Budget move a step towards direct rule
James Brokenshire may have had little choice over bringing forward budget legislation at Westminster yesterday but this move will be widely viewed as a step towards direct rule.
Clearly, we need to have a budget in place to run public services but the fact that we are in the position of having a secretary of state performing a function that should fall to Stormont is deeply regrettable.
It is an unsatisfactory state of affairs and reflects a failure of politics in relation to the two main parties who have been unable to find agreement on restoring the executive.
No one should find it acceptable that local political accountability and responsibility has fallen victim to the ongoing impasse.
It should be political representatives elected to the assembly who are determining spending priorities and taking decisions based on the mandate from voters.
Instead we are effectively being governed by the civil service with the increasing involvement of the secretary of state.
Just how long this situation can be maintained is open to question but while the budget legislation will keep the wheels of government turning, it is no substitute for strategic direction and political engagement.
There are crucial matters that need urgent attention in a range of areas, not least health and education.
In the budget the health service will see its funding increased by 5.4 per cent but the unions are warning that once inflation is factored in this figure actually represents a cut.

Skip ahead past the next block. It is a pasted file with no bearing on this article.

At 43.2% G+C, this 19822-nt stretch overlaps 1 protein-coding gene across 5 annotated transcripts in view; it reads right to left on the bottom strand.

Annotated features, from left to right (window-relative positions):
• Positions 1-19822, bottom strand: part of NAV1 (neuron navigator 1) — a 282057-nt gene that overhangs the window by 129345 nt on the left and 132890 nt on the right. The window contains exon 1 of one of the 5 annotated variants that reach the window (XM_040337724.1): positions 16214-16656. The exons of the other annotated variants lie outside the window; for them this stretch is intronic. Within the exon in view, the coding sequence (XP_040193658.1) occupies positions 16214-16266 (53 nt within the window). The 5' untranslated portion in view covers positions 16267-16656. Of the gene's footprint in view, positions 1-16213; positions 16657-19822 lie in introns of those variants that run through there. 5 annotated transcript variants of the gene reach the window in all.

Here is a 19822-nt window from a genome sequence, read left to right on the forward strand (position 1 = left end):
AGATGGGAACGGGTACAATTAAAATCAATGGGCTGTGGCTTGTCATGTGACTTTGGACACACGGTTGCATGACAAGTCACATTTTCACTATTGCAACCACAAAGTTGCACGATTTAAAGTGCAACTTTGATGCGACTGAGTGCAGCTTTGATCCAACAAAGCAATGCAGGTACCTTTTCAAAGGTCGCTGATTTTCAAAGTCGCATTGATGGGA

As we know there are serious problems affecting the provision of healthcare in Northern Ireland and these can only be properly addressed by a fully engaged minister taking important decisions to reform and re-shape our crisis-hit health system, as indicated in the Bengoa report, published a year ago.
Health is one massive area but there are also concerns about how we organise and fund education in the north.
School principals in the secondary sector yesterday warned they are facing a `critical situation' due to financial pressures.
Debt is a major issue for many schools which are struggling to deliver high quality education in an era of reduced funding.
As has been said many times before, investment in education is an investment in our future.
We need well educated, highly skilled young people if we are to build and maintain a strong economy in Northern Ireland.
This week's developments in terms of the budget should help to concentrate minds in Sinn Féin and the DUP in terms of redoubling their efforts to reach a deal.
Taoiseach Leo Varadkar said at the weekend that agreement could be reached early next year.
It is not clear what he is basing this on but the current stalemate simply cannot go on indefinitely.